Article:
Deep and Efficient Impact Models for Edge Characterization and Control of Energy Events
Network control in microgrids is an active research area driven by a steady increase in energy demand, the necessity to minimize the environmental footprint, yet achieve socio- economic benefits and ensure sustainability. Reducing deviation of the predicted energy consumption from the actual one, softening peaks in demand and filling in the troughs, especially at times when power is more affordable and clean, present challenges for the demand-side response.
In this paper, we present a hierarchical energy system architecture with embedded control. This architecture pushes prediction models to edge devices and executes local control loops to address the challenge of managing demand-side response locally. We employ a two- step approach: At an upper level of hierarchy, we adopt a conventional machine learning pipeline to build load prediction models using automated domain-specific feature extraction and selection. Given historical data, these models are then used to label prediction failure events that force the operator to use backup energy sources to stabilize the network. On a lower level of hierarchy, computed labels are used to train impact models realized by LSTM networks running on edge devices to infer the probability that the power consumption of the player contributes to the upper level prediction failure event.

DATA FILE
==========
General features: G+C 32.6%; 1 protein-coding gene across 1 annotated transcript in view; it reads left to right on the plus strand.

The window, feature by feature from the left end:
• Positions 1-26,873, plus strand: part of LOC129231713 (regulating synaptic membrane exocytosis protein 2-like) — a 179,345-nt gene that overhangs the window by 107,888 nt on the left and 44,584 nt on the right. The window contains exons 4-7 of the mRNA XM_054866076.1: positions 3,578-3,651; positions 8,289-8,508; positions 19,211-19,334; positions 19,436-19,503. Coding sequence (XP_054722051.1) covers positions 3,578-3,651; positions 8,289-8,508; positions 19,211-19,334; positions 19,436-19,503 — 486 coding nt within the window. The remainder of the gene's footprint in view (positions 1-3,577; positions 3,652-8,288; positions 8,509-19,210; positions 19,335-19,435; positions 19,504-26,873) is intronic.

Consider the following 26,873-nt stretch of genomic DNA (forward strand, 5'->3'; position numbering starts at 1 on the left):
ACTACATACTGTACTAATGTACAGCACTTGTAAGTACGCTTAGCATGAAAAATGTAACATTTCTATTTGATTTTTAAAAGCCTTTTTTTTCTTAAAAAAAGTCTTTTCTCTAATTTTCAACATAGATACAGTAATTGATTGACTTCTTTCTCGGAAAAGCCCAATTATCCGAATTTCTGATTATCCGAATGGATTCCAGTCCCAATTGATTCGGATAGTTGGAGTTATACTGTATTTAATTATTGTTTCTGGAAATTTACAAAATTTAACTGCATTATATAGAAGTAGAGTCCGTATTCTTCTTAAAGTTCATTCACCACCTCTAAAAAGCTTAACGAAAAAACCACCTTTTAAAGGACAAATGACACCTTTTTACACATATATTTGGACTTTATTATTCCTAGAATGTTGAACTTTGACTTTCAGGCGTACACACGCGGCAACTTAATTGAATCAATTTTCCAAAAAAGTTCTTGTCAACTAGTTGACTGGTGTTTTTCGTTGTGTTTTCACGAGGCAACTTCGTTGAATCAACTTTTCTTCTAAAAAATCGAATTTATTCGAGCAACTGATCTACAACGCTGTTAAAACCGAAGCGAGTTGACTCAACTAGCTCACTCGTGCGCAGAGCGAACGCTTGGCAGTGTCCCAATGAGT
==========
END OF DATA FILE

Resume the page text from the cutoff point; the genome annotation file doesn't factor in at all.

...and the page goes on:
The system is evaluated on clustered and aggregated energy traces from a public data set of academic buildings. The results show the benefits of the proposed hierarchical energy system architecture in terms of impact prediction with 55% accuracy. This allows minimizing the number of prediction failure events by 11.69 % by executing targeted local control.
G. Stamatescu, R. Entezari, K. Roemer, O. Saukh, Deep and Efficient Impact Models for Edge Characterization and Control of Energy Events, (to appear) IEEE International Conference on Parallel and Distributed System (ICPADS)